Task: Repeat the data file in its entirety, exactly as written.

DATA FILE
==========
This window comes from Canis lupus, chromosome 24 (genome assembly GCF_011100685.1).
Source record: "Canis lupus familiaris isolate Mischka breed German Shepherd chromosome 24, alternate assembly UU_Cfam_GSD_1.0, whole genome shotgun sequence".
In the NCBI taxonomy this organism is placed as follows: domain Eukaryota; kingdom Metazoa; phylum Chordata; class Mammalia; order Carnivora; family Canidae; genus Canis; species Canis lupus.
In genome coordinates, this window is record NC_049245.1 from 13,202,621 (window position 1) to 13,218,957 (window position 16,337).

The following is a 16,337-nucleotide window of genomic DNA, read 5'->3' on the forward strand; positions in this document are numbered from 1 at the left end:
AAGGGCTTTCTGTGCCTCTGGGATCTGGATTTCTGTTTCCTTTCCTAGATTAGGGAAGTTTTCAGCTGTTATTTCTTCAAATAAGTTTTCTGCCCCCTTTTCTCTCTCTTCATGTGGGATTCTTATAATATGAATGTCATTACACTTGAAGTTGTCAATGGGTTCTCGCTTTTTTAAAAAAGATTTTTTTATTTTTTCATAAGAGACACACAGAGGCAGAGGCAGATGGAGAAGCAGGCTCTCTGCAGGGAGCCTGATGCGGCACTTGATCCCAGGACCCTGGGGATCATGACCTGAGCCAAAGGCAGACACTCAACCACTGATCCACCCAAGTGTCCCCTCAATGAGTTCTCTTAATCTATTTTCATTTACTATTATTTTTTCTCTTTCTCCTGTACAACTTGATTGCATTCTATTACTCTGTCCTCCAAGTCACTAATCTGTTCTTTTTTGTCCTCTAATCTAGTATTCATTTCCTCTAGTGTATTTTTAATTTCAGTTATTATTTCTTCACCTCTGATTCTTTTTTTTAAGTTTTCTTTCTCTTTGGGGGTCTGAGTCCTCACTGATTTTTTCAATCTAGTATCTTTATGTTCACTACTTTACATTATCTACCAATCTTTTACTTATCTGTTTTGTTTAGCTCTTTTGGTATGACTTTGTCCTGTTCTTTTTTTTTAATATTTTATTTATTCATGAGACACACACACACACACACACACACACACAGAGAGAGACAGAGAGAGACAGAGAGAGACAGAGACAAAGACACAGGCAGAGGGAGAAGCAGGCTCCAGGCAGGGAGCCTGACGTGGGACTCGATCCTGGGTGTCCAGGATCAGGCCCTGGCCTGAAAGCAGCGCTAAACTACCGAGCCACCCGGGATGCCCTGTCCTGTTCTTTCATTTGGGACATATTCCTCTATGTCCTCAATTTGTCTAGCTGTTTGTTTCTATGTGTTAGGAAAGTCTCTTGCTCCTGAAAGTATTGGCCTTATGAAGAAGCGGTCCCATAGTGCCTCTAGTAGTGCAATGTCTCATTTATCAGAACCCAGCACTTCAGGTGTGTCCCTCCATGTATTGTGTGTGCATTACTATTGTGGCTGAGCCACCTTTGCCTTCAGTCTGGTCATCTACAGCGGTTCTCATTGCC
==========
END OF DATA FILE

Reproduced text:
This window comes from Canis lupus, chromosome 24 (genome assembly GCF_011100685.1).
Source record: "Canis lupus familiaris isolate Mischka breed German Shepherd chromosome 24, alternate assembly UU_Cfam_GSD_1.0, whole genome shotgun sequence".
In the NCBI taxonomy this organism is placed as follows: domain Eukaryota; kingdom Metazoa; phylum Chordata; class Mammalia; order Carnivora; family Canidae; genus Canis; species Canis lupus.
In genome coordinates, this window is record NC_049245.1 from 13,202,621 (window position 1) to 13,218,957 (window position 16,337).

The following is a 16,337-nucleotide window of genomic DNA, read 5'->3' on the forward strand; positions in this document are numbered from 1 at the left end:
AAGGGCTTTCTGTGCCTCTGGGATCTGGATTTCTGTTTCCTTTCCTAGATTAGGGAAGTTTTCAGCTGTTATTTCTTCAAATAAGTTTTCTGCCCCCTTTTCTCTCTCTTCATGTGGGATTCTTATAATATGAATGTCATTACACTTGAAGTTGTCAATGGGTTCTCGCTTTTTTAAAAAAGATTTTTTTATTTTTTCATAAGAGACACACAGAGGCAGAGGCAGATGGAGAAGCAGGCTCTCTGCAGGGAGCCTGATGCGGCACTTGATCCCAGGACCCTGGGGATCATGACCTGAGCCAAAGGCAGACACTCAACCACTGATCCACCCAAGTGTCCCCTCAATGAGTTCTCTTAATCTATTTTCATTTACTATTATTTTTTCTCTTTCTCCTGTACAACTTGATTGCATTCTATTACTCTGTCCTCCAAGTCACTAATCTGTTCTTTTTTGTCCTCTAATCTAGTATTCATTTCCTCTAGTGTATTTTTAATTTCAGTTATTATTTCTTCACCTCTGATTCTTTTTTTTAAGTTTTCTTTCTCTTTGGGGGTCTGAGTCCTCACTGATTTTTTCAATCTAGTATCTTTATGTTCACTACTTTACATTATCTACCAATCTTTTACTTATCTGTTTTGTTTAGCTCTTTTGGTATGACTTTGTCCTGTTCTTTTTTTTTAATATTTTATTTATTCATGAGACACACACACACACACACACACACACACAGAGAGAGACAGAGAGAGACAGAGAGAGACAGAGACAAAGACACAGGCAGAGGGAGAAGCAGGCTCCAGGCAGGGAGCCTGACGTGGGACTCGATCCTGGGTGTCCAGGATCAGGCCCTGGCCTGAAAGCAGCGCTAAACTACCGAGCCACCCGGGATGCCCTGTCCTGTTCTTTCATTTGGGACATATTCCTCTATGTCCTCAATTTGTCTAGCTGTTTGTTTCTATGTGTTAGGAAAGTCTCTTGCTCCTGAAAGTATTGGCCTTATGAAGAAGCGGTCCCATAGTGCCTCTAGTAGTGCAATGTCTCATTTATCAGAACCCAGCACTTCAGGTGTGTCCCTCCATGTATTGTGTGTGCATTACTATTGTGGCTGAGCCACCTTTGCCTTCAGTCTGGTCATCTACAGCGGTTCTCATTGCC